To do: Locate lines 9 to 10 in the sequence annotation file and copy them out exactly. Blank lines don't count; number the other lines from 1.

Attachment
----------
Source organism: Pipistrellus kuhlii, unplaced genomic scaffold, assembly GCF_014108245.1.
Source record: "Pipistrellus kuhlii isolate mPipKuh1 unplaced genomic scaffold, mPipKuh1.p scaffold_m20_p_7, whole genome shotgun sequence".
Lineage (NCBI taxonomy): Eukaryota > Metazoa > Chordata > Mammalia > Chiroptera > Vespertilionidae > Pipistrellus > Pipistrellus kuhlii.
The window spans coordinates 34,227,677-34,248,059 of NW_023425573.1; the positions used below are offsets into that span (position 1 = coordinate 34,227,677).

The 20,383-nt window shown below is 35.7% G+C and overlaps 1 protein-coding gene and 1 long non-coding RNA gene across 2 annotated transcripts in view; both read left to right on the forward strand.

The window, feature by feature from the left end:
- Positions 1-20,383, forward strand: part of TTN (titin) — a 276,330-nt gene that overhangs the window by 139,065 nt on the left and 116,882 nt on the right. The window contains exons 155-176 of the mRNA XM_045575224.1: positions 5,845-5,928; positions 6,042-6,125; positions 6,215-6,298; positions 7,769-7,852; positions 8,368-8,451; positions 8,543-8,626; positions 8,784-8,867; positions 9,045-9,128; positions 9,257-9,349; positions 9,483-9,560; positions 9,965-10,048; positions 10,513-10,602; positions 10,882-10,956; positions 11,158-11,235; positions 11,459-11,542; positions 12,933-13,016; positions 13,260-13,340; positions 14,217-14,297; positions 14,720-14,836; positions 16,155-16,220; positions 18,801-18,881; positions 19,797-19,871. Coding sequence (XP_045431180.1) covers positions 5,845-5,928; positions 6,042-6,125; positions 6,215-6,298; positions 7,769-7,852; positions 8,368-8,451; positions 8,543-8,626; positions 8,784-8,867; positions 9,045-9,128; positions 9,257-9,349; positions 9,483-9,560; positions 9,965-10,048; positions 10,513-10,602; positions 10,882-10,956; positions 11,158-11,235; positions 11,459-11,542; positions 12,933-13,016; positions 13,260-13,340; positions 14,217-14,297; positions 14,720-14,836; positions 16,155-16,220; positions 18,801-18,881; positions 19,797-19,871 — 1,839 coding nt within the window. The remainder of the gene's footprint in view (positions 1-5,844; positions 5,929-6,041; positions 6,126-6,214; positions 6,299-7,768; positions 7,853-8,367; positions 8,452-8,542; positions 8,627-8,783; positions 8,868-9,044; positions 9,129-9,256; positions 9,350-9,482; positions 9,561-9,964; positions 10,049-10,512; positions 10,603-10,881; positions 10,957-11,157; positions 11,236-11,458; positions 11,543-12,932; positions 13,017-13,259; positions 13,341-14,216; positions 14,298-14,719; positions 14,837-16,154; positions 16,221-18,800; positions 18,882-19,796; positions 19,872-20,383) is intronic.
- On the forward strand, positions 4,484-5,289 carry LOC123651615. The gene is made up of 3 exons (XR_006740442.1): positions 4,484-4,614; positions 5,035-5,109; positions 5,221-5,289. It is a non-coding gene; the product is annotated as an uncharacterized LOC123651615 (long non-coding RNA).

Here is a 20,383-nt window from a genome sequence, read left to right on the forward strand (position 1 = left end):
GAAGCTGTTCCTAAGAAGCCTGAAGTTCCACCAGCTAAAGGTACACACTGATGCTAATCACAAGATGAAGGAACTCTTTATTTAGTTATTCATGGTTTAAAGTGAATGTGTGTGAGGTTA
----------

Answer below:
Here is a 20,383-nt window from a genome sequence, read left to right on the forward strand (position 1 = left end):
GAAGCTGTTCCTAAGAAGCCTGAAGTTCCACCAGCTAAAGGTACACACTGATGCTAATCACAAGATGAAGGAACTCTTTATTTAGTTATTCATGGTTTAAAGTGAATGTGTGTGAGGTTA